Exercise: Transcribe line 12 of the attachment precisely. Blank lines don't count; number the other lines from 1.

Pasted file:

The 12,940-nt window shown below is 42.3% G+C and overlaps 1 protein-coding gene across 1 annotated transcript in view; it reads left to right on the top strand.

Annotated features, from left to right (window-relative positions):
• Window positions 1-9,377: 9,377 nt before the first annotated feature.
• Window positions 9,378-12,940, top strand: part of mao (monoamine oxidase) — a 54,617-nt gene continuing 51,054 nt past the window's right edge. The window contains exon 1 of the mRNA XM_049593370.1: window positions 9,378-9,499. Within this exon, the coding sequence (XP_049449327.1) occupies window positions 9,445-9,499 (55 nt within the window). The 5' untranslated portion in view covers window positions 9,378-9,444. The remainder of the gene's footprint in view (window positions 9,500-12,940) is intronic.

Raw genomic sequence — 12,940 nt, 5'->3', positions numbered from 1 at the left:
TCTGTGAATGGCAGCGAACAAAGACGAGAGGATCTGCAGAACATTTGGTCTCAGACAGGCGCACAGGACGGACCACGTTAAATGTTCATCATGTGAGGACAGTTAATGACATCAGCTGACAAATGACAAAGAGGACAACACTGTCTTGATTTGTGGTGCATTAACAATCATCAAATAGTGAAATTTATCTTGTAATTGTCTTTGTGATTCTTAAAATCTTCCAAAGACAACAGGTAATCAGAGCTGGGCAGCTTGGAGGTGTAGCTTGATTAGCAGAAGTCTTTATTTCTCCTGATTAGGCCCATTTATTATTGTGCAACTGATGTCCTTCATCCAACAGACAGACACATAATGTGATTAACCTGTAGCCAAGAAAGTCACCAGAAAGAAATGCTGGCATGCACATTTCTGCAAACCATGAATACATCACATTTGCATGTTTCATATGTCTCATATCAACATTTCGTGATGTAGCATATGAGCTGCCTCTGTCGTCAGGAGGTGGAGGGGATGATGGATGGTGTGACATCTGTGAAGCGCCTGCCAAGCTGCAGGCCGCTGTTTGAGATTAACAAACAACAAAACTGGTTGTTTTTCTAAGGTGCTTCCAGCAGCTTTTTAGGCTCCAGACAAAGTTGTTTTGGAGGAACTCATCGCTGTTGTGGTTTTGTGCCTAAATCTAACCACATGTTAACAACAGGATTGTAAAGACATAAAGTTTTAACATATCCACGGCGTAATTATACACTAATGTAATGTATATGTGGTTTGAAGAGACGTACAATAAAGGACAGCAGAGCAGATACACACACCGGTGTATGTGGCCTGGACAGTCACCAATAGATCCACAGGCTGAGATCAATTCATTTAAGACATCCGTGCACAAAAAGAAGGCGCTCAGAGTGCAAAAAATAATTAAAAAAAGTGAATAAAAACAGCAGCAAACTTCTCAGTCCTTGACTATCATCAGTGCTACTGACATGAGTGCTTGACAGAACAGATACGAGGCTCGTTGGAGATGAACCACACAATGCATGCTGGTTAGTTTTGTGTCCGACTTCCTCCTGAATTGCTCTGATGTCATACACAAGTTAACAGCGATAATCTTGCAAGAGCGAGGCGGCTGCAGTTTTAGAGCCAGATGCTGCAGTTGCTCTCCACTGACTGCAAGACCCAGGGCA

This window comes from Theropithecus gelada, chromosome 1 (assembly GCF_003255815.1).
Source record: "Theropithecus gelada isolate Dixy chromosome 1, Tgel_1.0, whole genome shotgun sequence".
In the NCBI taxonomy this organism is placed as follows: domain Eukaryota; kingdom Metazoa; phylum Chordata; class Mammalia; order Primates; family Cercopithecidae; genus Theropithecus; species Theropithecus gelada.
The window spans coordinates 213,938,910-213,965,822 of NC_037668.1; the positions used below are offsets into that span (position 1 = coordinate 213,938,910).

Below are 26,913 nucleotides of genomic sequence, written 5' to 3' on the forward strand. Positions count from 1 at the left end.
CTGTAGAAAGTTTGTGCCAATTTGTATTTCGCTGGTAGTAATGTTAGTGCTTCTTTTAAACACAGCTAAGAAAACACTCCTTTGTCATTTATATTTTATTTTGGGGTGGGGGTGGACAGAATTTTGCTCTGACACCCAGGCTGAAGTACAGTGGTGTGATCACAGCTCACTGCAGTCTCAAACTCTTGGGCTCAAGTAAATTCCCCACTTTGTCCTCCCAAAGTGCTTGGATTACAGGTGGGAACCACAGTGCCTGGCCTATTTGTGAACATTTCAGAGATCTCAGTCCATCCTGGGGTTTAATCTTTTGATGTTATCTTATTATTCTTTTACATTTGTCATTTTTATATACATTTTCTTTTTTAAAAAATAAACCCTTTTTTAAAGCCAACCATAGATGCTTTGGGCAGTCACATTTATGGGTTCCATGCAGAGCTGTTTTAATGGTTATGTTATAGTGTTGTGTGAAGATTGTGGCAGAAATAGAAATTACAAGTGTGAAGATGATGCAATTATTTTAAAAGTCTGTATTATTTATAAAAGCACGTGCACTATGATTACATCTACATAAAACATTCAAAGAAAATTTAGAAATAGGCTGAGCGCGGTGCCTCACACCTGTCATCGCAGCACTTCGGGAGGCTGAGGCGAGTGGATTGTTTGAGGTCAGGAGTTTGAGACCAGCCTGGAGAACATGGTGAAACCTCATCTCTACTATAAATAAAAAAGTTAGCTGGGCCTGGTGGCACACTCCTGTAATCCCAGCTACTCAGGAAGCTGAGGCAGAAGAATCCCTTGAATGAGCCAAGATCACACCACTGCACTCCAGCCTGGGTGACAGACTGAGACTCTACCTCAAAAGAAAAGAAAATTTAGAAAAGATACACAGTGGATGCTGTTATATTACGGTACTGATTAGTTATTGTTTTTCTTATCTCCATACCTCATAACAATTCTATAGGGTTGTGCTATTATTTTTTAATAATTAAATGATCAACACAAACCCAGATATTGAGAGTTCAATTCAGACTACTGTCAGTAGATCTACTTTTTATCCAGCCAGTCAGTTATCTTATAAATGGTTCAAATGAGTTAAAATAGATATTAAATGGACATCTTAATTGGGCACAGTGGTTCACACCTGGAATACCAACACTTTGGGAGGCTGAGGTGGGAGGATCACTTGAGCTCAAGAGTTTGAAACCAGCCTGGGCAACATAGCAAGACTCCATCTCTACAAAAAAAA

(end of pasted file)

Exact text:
CTGTAGAAAGTTTGTGCCAATTTGTATTTCGCTGGTAGTAATGTTAGTGCTTCTTTTAAACACAGCTAAGAAAACACTCCTTTGTCATTTATATTTTATTTTGGGGTGGGGGTGGACAGAATTTTGCTCTGACACCCAGGCTGAAGTACAGTGGTGTGATCACAGCTCACTGCAGTCTCAAACTCTTGGGCTCAAGTAAATTCCCCACTTTGTCCTCCCAAAGTGCTTGGATTACAGGTGGGAACCACAGTGCCTGGCCTATTTGTGAACATTTCAGAGATCTCAGTCCATCCTGGGGTTTAATCTTTTGATGTTATCTTATTATTCTTTTACATTTGTCATTTTTATATACATTTTCTTTTTTAAAAAATAAACCCTTTTTTAAAGCCAACCATAGATGCTTTGGGCAGTCACATTTATGGGTTCCATGCAGAGCTGTTTTAATGGTTATGTTATAGTGTTGTGTGAAGATTGTGGCAGAAATAGAAATTACAAGTGTGAAGATGATGCAATTATTTTAAAAGTCTGTATTATTTATAAAAGCACGTGCACTATGATTACATCTACATAAAACATTCAAAGAAAATTTAGAAATAGGCTGAGCGCGGTGCCTCACACCTGTCATCGCAGCACTTCGGGAGGCTGAGGCGAGTGGATTGTTTGAGGTCAGGAGTTTGAGACCAGCCTGGAGAACATGGTGAAACCTCATCTCTACTATAAATAAAAAAGTTAGCTGGGCCTGGTGGCACACTCCTGTAATCCCAGCTACTCAGGAAGCTGAGGCAGAAGAATCCCTTGAATGAGCCAAGATCACACCACTGCACTCCAGCCTGGGTGACAGACTGAGACTCTACCTCAAAAGAAAAGAAAATTTAGAAAAGATACACAGTGGATGCTGTTATATTACGGTACTGATTAGTTATTGTTTTTCTTATCTCCATACCTCATAACAATTCTATAGGGTTGTGCTATTATTTTTTAATAATTAAATGATCAACACAAACCCAGATATTGAGAGTTCAATTCAGACTACTGTCAGTAGATCTACTTTTTATCCAGCCAGTCAGTTATCTTATAAATGGTTCAAATGAGTTAAAATAGATATTAAATGGACATCTTAATTGGGCACAGTGGTTCACACCTGGAATACCAACACTTTGGGAGGCTGAGGTGGGAGGATCACTTGAGCTCAAGAGTTTGAAACCAGCCTGGGCAACATAGCAAGACTCCATCTCTACAAAAAAAA